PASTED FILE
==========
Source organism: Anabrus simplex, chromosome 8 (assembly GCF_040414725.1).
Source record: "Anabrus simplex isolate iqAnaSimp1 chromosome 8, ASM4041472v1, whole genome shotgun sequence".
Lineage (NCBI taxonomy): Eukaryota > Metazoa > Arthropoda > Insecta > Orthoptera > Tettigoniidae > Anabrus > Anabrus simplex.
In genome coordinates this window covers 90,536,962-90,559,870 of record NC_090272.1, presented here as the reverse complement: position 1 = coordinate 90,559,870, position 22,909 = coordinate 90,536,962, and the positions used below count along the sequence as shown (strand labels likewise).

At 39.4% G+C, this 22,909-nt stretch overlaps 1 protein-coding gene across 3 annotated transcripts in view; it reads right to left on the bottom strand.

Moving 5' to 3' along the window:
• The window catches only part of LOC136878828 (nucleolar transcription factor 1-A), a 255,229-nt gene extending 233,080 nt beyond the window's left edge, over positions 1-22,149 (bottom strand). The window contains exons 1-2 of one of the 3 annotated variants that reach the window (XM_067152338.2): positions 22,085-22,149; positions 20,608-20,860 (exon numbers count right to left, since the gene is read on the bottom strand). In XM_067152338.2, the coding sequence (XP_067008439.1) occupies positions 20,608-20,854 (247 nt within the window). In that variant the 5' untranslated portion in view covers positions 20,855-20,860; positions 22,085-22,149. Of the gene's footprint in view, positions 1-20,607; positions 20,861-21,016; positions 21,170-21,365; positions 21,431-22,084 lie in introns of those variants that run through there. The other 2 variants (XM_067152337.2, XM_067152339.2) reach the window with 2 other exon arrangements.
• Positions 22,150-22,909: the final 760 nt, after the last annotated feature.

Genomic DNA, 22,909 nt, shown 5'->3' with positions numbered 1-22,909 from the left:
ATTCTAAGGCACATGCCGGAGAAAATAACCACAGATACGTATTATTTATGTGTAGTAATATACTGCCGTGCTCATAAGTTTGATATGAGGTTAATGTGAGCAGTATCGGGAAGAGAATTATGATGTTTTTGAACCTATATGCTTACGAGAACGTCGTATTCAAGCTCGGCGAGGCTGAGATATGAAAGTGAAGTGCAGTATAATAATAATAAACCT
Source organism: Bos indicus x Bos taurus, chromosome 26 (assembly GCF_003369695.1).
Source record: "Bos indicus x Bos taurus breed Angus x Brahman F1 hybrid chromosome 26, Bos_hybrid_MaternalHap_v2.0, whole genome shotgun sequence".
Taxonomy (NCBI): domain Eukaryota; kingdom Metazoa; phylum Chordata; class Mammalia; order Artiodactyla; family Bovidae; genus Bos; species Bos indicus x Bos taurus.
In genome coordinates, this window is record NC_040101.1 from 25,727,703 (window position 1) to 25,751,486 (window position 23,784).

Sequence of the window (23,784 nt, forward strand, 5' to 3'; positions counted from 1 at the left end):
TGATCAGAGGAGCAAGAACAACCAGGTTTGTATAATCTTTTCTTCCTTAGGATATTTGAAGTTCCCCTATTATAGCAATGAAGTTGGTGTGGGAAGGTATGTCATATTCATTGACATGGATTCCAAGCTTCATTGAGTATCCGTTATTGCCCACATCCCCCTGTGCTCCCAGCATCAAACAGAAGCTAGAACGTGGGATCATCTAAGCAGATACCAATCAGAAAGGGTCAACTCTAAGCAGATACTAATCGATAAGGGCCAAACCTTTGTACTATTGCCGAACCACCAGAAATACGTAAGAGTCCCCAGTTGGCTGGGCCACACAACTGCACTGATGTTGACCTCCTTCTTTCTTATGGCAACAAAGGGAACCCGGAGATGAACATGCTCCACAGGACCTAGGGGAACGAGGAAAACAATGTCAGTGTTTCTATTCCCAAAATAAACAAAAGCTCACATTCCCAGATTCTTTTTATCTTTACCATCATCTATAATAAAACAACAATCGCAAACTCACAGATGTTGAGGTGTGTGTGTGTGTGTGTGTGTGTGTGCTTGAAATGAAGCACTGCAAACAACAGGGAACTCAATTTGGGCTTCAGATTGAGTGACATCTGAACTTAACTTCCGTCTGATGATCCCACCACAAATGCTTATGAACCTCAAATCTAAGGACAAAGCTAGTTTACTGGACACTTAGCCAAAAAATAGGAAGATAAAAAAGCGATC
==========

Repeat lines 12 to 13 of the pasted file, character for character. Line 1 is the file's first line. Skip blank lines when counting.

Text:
Source record: "Bos indicus x Bos taurus breed Angus x Brahman F1 hybrid chromosome 26, Bos_hybrid_MaternalHap_v2.0, whole genome shotgun sequence".
Taxonomy (NCBI): domain Eukaryota; kingdom Metazoa; phylum Chordata; class Mammalia; order Artiodactyla; family Bovidae; genus Bos; species Bos indicus x Bos taurus.